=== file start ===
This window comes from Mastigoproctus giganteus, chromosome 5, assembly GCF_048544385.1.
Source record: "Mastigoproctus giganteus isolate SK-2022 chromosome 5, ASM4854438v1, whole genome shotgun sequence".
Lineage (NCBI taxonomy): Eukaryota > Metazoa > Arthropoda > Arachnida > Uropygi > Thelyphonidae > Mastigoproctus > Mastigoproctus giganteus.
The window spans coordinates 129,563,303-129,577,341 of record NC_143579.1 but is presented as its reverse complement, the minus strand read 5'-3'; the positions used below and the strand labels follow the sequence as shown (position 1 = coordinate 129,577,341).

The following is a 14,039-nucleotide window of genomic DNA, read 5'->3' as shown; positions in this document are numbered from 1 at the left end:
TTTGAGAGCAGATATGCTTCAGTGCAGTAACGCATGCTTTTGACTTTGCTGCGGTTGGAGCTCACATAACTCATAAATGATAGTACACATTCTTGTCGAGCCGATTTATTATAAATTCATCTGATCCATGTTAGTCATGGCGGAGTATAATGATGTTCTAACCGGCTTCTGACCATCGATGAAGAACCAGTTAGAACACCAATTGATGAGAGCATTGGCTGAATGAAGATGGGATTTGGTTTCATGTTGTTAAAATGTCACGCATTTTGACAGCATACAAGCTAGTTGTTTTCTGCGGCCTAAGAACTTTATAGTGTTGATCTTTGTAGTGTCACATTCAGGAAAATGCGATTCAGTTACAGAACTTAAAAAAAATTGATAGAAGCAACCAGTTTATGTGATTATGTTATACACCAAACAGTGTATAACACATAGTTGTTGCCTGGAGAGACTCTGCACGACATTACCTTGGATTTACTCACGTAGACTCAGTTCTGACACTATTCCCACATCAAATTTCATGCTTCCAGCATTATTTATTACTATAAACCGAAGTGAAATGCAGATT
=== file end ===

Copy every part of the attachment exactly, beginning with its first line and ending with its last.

This window comes from Mastigoproctus giganteus, chromosome 5, assembly GCF_048544385.1.
Source record: "Mastigoproctus giganteus isolate SK-2022 chromosome 5, ASM4854438v1, whole genome shotgun sequence".
Lineage (NCBI taxonomy): Eukaryota > Metazoa > Arthropoda > Arachnida > Uropygi > Thelyphonidae > Mastigoproctus > Mastigoproctus giganteus.
The window spans coordinates 129,563,303-129,577,341 of record NC_143579.1 but is presented as its reverse complement, the minus strand read 5'-3'; the positions used below and the strand labels follow the sequence as shown (position 1 = coordinate 129,577,341).

The following is a 14,039-nucleotide window of genomic DNA, read 5'->3' as shown; positions in this document are numbered from 1 at the left end:
TTTGAGAGCAGATATGCTTCAGTGCAGTAACGCATGCTTTTGACTTTGCTGCGGTTGGAGCTCACATAACTCATAAATGATAGTACACATTCTTGTCGAGCCGATTTATTATAAATTCATCTGATCCATGTTAGTCATGGCGGAGTATAATGATGTTCTAACCGGCTTCTGACCATCGATGAAGAACCAGTTAGAACACCAATTGATGAGAGCATTGGCTGAATGAAGATGGGATTTGGTTTCATGTTGTTAAAATGTCACGCATTTTGACAGCATACAAGCTAGTTGTTTTCTGCGGCCTAAGAACTTTATAGTGTTGATCTTTGTAGTGTCACATTCAGGAAAATGCGATTCAGTTACAGAACTTAAAAAAAATTGATAGAAGCAACCAGTTTATGTGATTATGTTATACACCAAACAGTGTATAACACATAGTTGTTGCCTGGAGAGACTCTGCACGACATTACCTTGGATTTACTCACGTAGACTCAGTTCTGACACTATTCCCACATCAAATTTCATGCTTCCAGCATTATTTATTACTATAAACCGAAGTGAAATGCAGATT